Like a metronome tuned into my mind my eyes become heavy my lids slowly begin to close,
My mind drifts into very dark places, jet black places with a tiny white dot way off,
I walk towards the dot and after miles and miles it started to grow so much brighter.

Looking behind to see where I started there was nothing just the darkest of dark black,
I have no choice but to keep on walking towards the white dot now confused and scared,
After hours and hours I reach the dot but it is not a dot now it is a new bright world,
There were green fields greener than I have ever seen the trees had heavy velvet leaves.

People walked towards me they were smiling they were happy I wanted to shake their hands,
But they hugged me and held me and talked so kindly my troubles and worries disappeared,
Young children skipping, my new friends laughing it seemed I had known them all my life,
Being with these people was pure happiness we walked up to a white mansion we went inside.

A beautiful girl came running out to meet us she stood in front of me and gave me a rose,
It was the reddest rose I have ever seen it was frosted and gilded and drops of dew fell,
A man with grey hair and a white suit sat by a piano and began to play the sweetest tune,
I leaned on it's shiny surface and could feel the beat of soft hammers on wire, pure music.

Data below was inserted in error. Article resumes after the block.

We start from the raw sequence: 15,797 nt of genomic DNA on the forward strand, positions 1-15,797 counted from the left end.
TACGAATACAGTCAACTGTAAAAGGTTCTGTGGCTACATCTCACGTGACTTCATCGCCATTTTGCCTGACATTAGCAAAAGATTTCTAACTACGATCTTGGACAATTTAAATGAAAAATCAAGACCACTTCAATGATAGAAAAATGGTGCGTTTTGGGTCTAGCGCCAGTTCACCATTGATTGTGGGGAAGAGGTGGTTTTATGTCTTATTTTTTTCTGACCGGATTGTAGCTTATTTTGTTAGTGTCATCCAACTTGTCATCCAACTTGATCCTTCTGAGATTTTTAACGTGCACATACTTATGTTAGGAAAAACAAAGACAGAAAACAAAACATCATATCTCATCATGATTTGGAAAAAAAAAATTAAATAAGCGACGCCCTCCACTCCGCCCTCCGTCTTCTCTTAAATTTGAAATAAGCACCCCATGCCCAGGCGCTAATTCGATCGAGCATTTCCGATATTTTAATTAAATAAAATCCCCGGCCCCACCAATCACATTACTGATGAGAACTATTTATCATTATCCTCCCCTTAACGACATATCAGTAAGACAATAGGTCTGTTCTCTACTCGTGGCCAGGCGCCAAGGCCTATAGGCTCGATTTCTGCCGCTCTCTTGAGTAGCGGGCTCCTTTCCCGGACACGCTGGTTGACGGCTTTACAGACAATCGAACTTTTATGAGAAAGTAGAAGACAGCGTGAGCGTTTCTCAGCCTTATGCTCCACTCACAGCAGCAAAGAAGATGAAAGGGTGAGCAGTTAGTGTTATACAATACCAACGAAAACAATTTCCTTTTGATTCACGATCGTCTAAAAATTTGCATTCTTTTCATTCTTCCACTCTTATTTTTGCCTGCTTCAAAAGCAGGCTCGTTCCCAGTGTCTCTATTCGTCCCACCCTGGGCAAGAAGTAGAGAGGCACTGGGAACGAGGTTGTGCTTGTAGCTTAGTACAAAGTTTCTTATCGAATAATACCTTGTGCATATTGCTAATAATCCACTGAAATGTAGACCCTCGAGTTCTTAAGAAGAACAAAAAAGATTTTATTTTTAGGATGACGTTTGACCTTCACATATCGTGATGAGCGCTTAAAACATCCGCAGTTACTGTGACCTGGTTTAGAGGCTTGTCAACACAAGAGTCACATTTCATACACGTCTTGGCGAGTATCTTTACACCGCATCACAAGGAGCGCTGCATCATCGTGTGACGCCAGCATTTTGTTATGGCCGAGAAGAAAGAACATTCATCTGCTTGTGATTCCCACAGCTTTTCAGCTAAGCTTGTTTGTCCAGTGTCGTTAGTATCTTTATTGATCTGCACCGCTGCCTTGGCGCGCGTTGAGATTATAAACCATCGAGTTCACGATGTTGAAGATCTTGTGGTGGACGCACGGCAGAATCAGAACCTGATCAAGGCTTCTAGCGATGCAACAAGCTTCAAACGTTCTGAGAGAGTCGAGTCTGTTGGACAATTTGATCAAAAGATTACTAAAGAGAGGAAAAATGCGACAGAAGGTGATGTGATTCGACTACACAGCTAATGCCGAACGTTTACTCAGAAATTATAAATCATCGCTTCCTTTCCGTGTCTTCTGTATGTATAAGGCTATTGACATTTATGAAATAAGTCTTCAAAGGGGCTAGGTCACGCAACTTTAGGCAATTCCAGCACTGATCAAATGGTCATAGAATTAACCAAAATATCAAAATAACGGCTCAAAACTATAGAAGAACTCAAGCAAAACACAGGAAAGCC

All smiled and clapped when this maestro had finished my friends giggled as they saw my joy,
They asked lovely questions nice questions I enjoyed answering as they made me feel good,
We got up and began to walk back to the place where I had first met my wonderful friends,
We talked we laughed everything was about nice things I could feel the smile on my face.

Then the man with grey hair and the white suit said it was time that I made my way home,
Still smiling I desperately wanted to stay forever he saw this and said to have patience,
They stood in line by the entrance each person hugged and kissed me tears ran down my face,
The next thing I knew I was in my private room the grandfather clock still going tick tock.

I thought about my wonderful dream those wonderful people and still felt very warm inside,
It was all so very real and was very disappointed knowing it was just a lovely sweet dream,
Those people in that beautiful garden blessed with such loveliness they seemed so very real,